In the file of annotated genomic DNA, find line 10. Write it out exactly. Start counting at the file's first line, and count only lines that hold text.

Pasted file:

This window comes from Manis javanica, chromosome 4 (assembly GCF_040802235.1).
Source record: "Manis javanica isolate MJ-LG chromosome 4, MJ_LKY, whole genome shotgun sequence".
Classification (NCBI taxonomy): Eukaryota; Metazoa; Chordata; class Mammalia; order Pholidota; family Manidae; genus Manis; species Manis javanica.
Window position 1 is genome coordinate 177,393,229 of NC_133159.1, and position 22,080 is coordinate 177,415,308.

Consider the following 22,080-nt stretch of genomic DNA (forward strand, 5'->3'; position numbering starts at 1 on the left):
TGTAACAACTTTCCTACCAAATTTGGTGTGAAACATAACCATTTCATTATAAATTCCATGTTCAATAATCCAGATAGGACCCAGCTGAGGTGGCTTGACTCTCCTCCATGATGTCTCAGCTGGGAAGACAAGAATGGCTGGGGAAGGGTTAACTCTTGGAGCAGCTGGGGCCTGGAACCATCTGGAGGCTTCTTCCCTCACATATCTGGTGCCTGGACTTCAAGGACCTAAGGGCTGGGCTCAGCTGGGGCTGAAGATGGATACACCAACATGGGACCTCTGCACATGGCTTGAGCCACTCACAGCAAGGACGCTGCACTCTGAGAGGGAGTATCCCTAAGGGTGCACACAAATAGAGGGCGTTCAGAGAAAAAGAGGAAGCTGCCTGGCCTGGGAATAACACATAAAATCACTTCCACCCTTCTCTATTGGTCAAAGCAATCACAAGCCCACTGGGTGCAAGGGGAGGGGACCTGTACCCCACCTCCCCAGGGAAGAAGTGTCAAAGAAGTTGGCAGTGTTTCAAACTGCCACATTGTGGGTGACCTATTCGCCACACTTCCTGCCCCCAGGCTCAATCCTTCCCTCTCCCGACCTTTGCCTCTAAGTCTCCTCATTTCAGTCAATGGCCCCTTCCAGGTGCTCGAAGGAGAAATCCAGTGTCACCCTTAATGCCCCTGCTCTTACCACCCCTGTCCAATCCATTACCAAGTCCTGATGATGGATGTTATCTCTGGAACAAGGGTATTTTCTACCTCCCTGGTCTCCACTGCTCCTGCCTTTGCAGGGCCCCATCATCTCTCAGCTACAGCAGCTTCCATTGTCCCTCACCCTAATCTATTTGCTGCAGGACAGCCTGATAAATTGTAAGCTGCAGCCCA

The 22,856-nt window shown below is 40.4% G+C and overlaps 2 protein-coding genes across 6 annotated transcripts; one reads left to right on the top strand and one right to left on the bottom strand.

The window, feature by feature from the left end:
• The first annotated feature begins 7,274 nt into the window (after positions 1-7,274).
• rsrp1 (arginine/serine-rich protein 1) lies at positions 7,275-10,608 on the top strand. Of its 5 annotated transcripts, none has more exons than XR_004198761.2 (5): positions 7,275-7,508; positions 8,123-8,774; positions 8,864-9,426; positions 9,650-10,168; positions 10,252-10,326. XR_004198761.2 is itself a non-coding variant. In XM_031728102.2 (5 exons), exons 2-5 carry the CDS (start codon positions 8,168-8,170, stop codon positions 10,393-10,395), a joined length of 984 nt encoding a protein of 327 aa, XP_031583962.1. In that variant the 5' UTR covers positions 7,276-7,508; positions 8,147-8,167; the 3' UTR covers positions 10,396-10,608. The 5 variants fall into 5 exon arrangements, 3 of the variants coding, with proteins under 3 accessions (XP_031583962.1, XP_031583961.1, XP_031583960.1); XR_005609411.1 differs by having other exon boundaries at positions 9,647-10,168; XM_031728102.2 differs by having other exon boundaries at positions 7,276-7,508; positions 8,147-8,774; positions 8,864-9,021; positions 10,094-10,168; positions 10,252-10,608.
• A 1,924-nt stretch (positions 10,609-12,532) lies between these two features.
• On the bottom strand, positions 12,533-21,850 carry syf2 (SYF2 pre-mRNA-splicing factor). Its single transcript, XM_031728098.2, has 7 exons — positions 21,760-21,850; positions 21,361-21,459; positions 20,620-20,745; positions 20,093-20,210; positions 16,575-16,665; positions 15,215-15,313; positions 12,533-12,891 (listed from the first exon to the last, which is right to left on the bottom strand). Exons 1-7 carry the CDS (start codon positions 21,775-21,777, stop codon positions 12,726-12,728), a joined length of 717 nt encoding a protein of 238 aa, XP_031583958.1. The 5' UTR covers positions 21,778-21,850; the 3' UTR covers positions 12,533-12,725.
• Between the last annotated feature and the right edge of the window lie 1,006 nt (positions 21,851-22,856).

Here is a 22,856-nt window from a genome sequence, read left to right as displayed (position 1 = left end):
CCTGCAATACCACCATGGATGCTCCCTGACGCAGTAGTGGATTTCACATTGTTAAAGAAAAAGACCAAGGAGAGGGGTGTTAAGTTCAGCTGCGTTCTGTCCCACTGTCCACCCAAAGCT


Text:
• rsrp1 (arginine/serine-rich protein 1) lies at positions 7,275-10,608 on the top strand. Of its 5 annotated transcripts, none has more exons than XR_004198761.2 (5): positions 7,275-7,508; positions 8,123-8,774; positions 8,864-9,426; positions 9,650-10,168; positions 10,252-10,326. XR_004198761.2 is itself a non-coding variant. In XM_031728102.2 (5 exons), exons 2-5 carry the CDS (start codon positions 8,168-8,170, stop codon positions 10,393-10,395), a joined length of 984 nt encoding a protein of 327 aa, XP_031583962.1. In that variant the 5' UTR covers positions 7,276-7,508; positions 8,147-8,167; the 3' UTR covers positions 10,396-10,608. The 5 variants fall into 5 exon arrangements, 3 of the variants coding, with proteins under 3 accessions (XP_031583962.1, XP_031583961.1, XP_031583960.1); XR_005609411.1 differs by having other exon boundaries at positions 9,647-10,168; XM_031728102.2 differs by having other exon boundaries at positions 7,276-7,508; positions 8,147-8,774; positions 8,864-9,021; positions 10,094-10,168; positions 10,252-10,608.